April 3rd, 2012


Doing my Homework: Eating in Chengdu

Getting better at cooking Sichuan food is only half the reason I am in Chengdu. The other half is eating in all those splendid authentic restaurants and snack stalls! For research purposes, of course.

Zhong dumplings 钟水饺 in a very popular canteen at Wuhou Temple Street were divine. The skins were elastic and substantial; the filling was a tender pocket of meat that held together well. I simply never tasted such an intense and sweet garlicky sauce before; and the sour and spicy sauce was almost better. The bowl on the upper right is douhua in sour sauce 酸豆花 -- a feast of lovely textures: airy tofu, crisp deep-fried dough sticks and peanuts.

Flaky pastry sweetened with bean paste and prunes (on top) and also flaky 'sandwiches' with sesame-walnut filling, resembling baklava, but not as sweet.

One of the evenings we tried Zigong cuisine, of which (for now) I know little except that it's defined by Zigong's history of a being a salt capital. Everything we tried in this restaurant called 呵细 was complex and balanced.

We ate a fish in rich peppery stew, beef slices in chili oil...

...and a marvelous grainy and tender rice dessert (its deep-fried crust was dusted with crushed peanuts).

It was inevitable that we'd eat in the famed Chen's Mapo Tofu restaurant very soon into our stay in Chengdu.

The tofu (firmer than usual) was enshrouded in smoky sauce; it was served still sizzling, in a heated pot.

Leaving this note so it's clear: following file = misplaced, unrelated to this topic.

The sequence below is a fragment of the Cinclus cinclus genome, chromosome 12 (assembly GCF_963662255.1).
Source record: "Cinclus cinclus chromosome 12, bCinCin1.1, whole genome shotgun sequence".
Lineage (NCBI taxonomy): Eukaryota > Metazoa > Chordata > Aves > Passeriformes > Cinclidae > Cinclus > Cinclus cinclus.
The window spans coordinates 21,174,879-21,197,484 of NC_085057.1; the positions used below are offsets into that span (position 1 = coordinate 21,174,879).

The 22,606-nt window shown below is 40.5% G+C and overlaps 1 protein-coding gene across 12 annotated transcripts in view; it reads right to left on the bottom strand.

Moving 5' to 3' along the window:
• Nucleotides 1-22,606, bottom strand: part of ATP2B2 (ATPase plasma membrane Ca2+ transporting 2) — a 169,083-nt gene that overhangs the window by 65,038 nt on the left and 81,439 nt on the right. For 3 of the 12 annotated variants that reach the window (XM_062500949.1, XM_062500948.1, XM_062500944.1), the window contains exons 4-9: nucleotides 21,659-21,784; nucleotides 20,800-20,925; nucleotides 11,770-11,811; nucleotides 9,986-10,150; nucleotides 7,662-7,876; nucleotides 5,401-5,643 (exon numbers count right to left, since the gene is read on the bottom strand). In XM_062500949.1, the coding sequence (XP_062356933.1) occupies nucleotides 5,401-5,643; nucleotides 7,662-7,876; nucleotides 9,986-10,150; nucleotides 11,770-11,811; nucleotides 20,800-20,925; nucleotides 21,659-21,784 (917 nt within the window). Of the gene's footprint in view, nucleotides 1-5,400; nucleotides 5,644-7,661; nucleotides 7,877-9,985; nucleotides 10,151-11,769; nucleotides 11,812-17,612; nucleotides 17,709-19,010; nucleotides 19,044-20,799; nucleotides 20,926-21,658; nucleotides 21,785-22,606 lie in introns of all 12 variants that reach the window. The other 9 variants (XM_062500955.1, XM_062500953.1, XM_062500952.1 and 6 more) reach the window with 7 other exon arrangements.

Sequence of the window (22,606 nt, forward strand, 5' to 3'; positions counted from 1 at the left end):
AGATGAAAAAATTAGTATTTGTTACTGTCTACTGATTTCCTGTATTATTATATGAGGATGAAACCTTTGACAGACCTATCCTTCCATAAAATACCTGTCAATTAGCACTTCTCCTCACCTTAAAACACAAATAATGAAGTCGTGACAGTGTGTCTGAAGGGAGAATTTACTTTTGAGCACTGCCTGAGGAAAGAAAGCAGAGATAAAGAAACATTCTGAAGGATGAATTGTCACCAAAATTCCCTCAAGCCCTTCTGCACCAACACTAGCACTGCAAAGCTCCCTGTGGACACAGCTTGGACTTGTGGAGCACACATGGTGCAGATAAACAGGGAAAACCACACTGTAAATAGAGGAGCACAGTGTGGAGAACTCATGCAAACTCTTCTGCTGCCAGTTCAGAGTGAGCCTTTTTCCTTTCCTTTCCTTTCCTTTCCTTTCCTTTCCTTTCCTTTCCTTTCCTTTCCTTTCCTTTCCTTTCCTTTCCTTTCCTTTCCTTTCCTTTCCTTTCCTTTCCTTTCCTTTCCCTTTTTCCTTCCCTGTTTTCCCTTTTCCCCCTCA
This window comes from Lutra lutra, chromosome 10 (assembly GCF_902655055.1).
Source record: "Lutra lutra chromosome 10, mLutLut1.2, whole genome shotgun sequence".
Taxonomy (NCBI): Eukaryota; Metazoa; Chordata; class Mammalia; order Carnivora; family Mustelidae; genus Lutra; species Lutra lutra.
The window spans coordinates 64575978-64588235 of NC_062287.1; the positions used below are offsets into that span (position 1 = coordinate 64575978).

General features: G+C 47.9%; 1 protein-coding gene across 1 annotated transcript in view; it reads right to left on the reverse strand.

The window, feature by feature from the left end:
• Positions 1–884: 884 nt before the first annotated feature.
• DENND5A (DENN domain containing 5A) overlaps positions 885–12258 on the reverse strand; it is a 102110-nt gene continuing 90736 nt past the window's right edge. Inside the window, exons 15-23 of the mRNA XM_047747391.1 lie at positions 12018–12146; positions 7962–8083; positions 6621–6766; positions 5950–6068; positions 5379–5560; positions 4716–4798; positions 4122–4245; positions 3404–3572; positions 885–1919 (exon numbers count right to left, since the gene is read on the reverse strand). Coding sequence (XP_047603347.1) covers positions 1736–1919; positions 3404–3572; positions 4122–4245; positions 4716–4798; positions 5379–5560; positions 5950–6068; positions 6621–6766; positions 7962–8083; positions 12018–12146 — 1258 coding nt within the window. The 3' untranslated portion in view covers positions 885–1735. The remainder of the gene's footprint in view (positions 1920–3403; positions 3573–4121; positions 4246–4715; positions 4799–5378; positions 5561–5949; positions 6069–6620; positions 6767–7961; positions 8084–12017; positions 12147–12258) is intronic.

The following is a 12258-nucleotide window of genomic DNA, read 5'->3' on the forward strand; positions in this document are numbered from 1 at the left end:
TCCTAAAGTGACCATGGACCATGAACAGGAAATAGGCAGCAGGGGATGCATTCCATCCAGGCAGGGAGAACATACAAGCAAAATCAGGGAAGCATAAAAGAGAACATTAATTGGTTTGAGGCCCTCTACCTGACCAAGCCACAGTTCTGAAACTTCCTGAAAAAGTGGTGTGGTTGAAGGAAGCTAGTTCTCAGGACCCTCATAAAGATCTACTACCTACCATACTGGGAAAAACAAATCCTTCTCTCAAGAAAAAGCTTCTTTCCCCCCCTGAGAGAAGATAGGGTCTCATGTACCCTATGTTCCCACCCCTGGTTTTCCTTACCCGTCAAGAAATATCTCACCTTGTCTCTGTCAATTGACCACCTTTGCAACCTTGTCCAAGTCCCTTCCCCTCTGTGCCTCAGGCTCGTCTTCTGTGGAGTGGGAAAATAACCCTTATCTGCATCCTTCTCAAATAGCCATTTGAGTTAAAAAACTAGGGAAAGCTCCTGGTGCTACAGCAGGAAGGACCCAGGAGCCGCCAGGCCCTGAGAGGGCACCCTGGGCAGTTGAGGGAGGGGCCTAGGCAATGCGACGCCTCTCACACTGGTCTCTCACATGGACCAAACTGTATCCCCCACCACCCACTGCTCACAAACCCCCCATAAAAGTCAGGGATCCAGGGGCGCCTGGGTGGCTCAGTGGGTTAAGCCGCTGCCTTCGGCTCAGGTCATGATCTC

Chengdu snacks are pleasantly cheap.

In a glassed-in kitchen a small lady whips up the best liangfen 凉粉 in the universe.

Cold bean noodle 凉粉 (that we call sline) comes in a couple dozen of sauces and extra toppings like bean sprouts. We went for the classics: yellow sline with mala 麻辣 (numbing and spicy) sauce and noodly sline in suanla 酸辣 (sour and spicy) sauce.

Near Wenshu Monastery there is a street of teahouses (one of the many in Chengdu, I'm sure).

Huamaofeng tea from Mount Emei is wonderfully tart and refreshing; it keeps on 'playing' for hours on end. But to make the teahouse experience perfect next time, we need to bring cards, backgammon, or books.

Strolling past a peppercorn shelf in a local supermarket one is enshrouded in waves of minty fragrance that's only comparable to wafts of ozone or freshly cut grass. I felt I was at a holy shrine (and probably looked it, as I was waving my hands over the peppercorn box and actually feeling the cooling sensation on my palms).